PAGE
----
The investigation into the boys' deaths leads Marnie Rome down various sinister paths, and finds that the case has oblique connections to her own past. A journalist covering the story is an old flame from Marnie's teenage years whose age suggests that their relationship may not have been entirely appropriate, and a troubled 14-year-old foster child reminds Marnie of her own foster brother Stephen, who murdered her parents at around the same age. Noah Jake, Marnie's sergeant, also has a difficult sibling in his life, in the form of his wayward younger brother Sol. Throughout the story, we find out more about the adults in all these children's lives and what damage might have been done by them - although Stephen remains very much an ongoing, unsolved mystery, and readers will, I'm sure, have many of their own theories.

There are some moments of nail-biting tension, as well as vividly-realised characters whose deepest secrets and complex pasts are gradually unravelled: this is as much a whydunnit as a whodunnit. No Other Darkness more than lives up to the promise of its predecessor; in fact I'd say it even exceeds it. Looking forward to the next one already!

Monday, 20 July 2015

Someone Else's Skin by Sarah Hilary

Someone Else’s Skin, the debut novel of Sarah Hilary, was named as the Theakston’s Old Peculier crime novel of the year last week, on the same day I started reading it. It’s a gritty police procedural featuring DI Marnie Rome, a detective haunted by the murder of her parents by her teenage foster brother some years previously.

Image result for someone else's skinSomeone Else’s Skin takes domestic violence, in all its forms, as a starting point for the mystery that unfolds after a man is stabbed at a women’s refuge. Leo Proctor, the husband of one of the abused women living at the supposed safe house, is stabbed in front of several witnesses by his terrified wife with a knife he has concealed in a bunch of flowers. It seems clear that Hope, whose body bears signs of years of physical and sexual violence, has acted in self-defence and out of sheer terror – but why does she then disappear from hospital after the attack in the company of her apparently stronger, more assured friend Simone? What secrets are the women hiding?

As you’d expect, given the subject matter, Someone Else’s Skin is a dark read – there are some disturbing moments that would not be out of place in a horror novel, although it’s a credit to Sarah Hilary that I found none of the content to be gratuitous. The London setting – grey, rainy,  grubby – lends the book a noirish, slightly threatening atmosphere and during the course of the investigation we meet some deeply unpleasant but chillingly plausible characters. The plot itself is full of clever twists and there is no shortage of pace and tension, but one of the things I particularly enjoyed about Someone Else’s Skin is that the mystery comes as much from the psychology of the various characters as it does from the circumstances of the crime plot; Marnie Rome and her team spend more time picking apart suspects’ motives and personalities than they do sifting through physical evidence.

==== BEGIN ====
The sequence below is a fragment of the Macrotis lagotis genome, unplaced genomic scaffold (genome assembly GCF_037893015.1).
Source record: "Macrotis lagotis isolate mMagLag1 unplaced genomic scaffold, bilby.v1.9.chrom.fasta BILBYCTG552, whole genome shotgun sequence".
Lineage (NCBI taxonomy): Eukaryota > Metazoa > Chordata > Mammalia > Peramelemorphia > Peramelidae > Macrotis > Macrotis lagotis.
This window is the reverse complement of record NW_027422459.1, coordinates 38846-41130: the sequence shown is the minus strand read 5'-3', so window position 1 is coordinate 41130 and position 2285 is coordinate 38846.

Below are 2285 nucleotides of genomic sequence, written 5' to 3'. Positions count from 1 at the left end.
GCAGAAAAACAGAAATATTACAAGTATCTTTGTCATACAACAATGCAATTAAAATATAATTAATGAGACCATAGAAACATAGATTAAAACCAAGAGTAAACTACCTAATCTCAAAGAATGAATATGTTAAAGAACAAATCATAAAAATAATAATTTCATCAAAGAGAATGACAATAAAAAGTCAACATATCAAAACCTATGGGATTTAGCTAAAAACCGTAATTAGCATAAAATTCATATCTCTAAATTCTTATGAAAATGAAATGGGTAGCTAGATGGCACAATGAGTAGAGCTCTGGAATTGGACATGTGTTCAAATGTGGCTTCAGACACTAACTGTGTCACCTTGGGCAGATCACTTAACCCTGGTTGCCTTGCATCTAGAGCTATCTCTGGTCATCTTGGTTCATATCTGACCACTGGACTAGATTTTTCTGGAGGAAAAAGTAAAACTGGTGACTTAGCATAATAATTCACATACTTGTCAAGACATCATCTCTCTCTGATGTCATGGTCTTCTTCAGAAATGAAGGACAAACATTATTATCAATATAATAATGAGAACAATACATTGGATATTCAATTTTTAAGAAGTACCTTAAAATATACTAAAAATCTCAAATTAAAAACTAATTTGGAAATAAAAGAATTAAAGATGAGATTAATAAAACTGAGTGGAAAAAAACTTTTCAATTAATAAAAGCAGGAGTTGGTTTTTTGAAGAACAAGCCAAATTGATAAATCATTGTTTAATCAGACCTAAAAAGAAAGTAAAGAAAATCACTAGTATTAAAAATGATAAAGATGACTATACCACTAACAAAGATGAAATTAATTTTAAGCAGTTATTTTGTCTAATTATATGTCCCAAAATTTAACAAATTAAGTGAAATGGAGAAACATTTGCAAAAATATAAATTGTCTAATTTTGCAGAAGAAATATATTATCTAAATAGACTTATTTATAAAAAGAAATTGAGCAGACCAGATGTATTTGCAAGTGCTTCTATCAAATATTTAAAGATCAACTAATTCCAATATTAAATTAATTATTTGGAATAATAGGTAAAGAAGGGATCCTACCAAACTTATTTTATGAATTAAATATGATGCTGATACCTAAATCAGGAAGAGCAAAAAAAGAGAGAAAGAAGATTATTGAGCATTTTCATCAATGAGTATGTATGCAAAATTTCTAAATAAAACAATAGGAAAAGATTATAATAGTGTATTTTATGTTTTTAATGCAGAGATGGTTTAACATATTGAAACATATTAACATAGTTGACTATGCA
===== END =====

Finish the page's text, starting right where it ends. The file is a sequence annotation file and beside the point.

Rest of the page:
While the standalone plot of Someone Else’s Skin is satisfyingly resolved with no loose ends, a few questions about Marnie, and her parents’ deaths, remain unanswered. However, a second Marnie Rome book has already been published, so I assume Marnie’s intriguing past will be further explored over the course of the series and I suspect this will prove the best way to do it justice. I also suspect that most readers would be delighted to see more of Marnie’s detective sergeant, Noah Jake, and victim support officer Ed Belloc, both of whom are well-drawn characters in their own right.

Someone Else’s Skin is an assured, perceptive, cleverly plotted and frequently outright terrifying debut, with a strong, smart lead in Marnie Rome. If you enjoy the darker realms of contemporary crime fiction, this one is definitely for you.

I’m now off to read the next in the Marnie Rome series, the recently-published No Other Darkness.